Bisphosphonates In Prostate Cancer

Bisphosphonates are agents that selectively inhibit osteoclastic bone resorption in ways that currently are only partially understood. A direct cytotoxic effect on osteoclasts has been shown for clodronate, whereas aminobisphosphonates impede the attachment of osteoclasts to the bone surface and promote their apoptosis.101,102 Also, bisphosphonates induce the apoptosis of osteoblasts and might inhibit the attachment of tumor cells to bone matrix. These agents have been shown to reduce bone resorption due to malignancy, and to be useful for patients with hypercalcemia and bony pain due to bone metastasis.103

A synchronous increase in bone resorption in osteoblastic metastasis has recently come to light. More specific urine markers of bone resorption increase in patients with osteosclerotic prostate cancer metastasis.73-75 Moreover, histo-pathological investigations have demonstrated that the number of active osteoblasts and indices of bone resorption increase significantly at sites of skeletal bone metastasis from prostate cancer, indicating that bone resorption plays a crucial role in the appearance and growth of osteosclerotic lesions and that its inhibition at the level of tumor infiltration might inhibit the progression of metastasis.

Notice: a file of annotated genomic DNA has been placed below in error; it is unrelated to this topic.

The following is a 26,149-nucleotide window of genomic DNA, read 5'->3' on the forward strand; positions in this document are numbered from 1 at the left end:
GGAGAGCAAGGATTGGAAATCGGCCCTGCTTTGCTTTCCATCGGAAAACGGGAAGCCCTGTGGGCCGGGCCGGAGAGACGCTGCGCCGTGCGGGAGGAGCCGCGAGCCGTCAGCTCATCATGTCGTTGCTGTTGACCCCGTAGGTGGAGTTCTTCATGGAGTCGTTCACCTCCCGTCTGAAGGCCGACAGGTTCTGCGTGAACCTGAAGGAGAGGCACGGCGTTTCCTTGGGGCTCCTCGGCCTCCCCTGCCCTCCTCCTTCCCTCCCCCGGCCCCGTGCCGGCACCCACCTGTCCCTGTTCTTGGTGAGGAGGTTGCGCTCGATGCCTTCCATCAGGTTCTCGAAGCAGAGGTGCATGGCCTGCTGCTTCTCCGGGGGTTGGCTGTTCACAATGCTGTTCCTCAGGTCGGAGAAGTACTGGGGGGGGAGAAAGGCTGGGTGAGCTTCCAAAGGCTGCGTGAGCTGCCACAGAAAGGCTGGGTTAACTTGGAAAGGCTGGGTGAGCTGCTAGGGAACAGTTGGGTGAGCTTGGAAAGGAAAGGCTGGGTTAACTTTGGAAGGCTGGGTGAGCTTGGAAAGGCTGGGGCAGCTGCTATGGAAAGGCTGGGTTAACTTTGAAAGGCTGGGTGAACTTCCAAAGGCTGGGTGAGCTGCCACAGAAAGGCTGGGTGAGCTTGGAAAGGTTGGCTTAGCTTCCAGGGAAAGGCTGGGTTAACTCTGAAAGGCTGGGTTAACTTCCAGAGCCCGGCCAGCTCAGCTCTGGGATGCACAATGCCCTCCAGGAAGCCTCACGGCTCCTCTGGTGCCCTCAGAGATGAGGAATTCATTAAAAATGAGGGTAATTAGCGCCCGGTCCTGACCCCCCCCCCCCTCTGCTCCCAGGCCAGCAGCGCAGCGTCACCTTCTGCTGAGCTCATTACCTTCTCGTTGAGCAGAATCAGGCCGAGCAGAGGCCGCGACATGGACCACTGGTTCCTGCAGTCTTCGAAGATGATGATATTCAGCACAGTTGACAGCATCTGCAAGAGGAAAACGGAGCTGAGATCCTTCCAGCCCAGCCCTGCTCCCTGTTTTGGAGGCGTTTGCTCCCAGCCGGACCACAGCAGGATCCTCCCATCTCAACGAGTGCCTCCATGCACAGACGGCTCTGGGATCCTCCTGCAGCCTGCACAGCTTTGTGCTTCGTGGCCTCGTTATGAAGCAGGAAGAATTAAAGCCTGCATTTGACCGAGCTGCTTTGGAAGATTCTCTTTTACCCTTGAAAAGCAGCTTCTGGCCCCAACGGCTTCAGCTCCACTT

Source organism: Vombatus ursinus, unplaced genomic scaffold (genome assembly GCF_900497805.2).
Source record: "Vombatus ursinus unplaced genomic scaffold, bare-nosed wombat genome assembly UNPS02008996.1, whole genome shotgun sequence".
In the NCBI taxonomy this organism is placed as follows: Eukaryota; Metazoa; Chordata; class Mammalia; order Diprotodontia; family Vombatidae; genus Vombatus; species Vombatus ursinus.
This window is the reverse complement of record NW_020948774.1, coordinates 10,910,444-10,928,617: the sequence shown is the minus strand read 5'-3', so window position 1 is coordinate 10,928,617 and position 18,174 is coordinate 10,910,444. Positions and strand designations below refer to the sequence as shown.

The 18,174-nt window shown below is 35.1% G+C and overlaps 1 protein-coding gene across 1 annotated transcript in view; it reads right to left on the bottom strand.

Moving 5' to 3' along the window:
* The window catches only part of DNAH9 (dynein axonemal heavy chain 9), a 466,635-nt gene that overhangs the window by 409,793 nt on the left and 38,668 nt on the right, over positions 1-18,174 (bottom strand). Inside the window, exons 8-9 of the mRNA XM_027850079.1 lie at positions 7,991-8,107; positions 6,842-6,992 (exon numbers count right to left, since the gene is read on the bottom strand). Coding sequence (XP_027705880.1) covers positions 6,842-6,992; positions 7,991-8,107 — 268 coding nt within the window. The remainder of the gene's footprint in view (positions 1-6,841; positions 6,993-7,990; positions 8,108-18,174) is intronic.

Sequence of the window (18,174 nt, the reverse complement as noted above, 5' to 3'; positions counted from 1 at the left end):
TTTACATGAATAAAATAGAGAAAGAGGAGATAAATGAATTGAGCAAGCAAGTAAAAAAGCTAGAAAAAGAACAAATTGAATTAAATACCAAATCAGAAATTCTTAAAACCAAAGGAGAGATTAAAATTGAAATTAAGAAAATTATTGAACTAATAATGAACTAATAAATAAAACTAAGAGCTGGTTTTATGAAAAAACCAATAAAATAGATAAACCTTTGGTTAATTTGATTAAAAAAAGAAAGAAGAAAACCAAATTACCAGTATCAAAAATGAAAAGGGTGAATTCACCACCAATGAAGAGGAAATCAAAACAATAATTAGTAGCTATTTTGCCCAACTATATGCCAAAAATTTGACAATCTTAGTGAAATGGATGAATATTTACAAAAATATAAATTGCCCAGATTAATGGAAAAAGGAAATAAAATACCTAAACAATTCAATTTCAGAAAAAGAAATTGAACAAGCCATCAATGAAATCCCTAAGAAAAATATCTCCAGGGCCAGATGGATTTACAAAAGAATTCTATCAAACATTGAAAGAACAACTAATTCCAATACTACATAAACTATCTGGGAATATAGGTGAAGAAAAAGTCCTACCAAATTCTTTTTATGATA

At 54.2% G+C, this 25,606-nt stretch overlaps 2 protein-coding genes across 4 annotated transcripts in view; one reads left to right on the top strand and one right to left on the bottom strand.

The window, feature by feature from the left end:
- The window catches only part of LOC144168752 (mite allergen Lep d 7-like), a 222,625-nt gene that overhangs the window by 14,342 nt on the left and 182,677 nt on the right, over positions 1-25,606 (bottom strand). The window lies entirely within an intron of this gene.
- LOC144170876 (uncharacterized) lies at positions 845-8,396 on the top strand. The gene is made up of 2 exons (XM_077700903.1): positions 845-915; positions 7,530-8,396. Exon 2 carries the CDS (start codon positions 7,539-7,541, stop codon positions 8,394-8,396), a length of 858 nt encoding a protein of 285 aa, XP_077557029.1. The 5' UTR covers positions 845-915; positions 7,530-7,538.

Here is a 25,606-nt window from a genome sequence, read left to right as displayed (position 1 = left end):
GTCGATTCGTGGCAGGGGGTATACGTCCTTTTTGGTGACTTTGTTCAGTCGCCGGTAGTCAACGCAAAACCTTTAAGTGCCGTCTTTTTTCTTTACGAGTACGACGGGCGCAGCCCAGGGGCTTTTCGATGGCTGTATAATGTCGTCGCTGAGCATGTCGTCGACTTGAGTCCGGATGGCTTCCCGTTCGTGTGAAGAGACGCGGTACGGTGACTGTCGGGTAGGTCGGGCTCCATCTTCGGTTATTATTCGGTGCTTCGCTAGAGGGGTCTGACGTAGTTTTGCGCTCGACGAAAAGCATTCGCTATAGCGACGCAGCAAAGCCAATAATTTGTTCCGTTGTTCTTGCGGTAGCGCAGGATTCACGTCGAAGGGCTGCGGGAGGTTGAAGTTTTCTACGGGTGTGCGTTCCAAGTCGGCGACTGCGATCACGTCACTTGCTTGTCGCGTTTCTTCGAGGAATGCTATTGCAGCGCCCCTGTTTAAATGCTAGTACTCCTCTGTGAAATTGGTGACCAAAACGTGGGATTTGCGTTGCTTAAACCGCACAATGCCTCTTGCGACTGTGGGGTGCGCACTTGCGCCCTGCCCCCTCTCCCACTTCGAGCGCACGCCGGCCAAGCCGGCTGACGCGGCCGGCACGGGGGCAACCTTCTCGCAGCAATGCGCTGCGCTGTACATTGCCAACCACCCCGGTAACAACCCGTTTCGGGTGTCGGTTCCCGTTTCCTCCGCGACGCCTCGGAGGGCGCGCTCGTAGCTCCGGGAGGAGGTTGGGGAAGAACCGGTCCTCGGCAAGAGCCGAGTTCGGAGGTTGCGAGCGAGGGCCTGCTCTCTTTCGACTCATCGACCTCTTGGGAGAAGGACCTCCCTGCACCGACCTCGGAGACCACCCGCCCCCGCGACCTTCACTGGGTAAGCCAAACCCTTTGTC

The clinical usefulness of bisphosphonates has been examined in bone metastasis from prostate cancer, typically osteoblastic lesions,104'105 and with a relatively small number of patients, pamidronate has been shown to inhibit osteoblastic metastasis from prostate cancer.105 Bisphosphonate has a favorable effect on bone pain in patients with osteoblastic bone metastasis from prostate cancer possibly as a result of inhibition of bone absorption, which precedes the apposition of excess woven bone and the appearance of osteosclerotic skeletal lesions. Also, bisphosphonates might inhibit cancer cell growth by decreasing growth factors released from bone tissue induced by osteoclasts. Further investigation is needed, however, to determine whether bisphosphonates inhibit growth of cancer cells in bone and osteoblastic metastasis.

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Fig. 2.12. Positive staining rates for ETA (A) and ETB (B) in patients with prostate cancer. Pvalues were determined by %2 tests. *ETA vs. ETB/ P< 0.0001.

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Fig. 2.12. Positive staining rates for ETA (A) and ETB (B) in patients with prostate cancer. Pvalues were determined by %2 tests. *ETA vs. ETB/ P< 0.0001.

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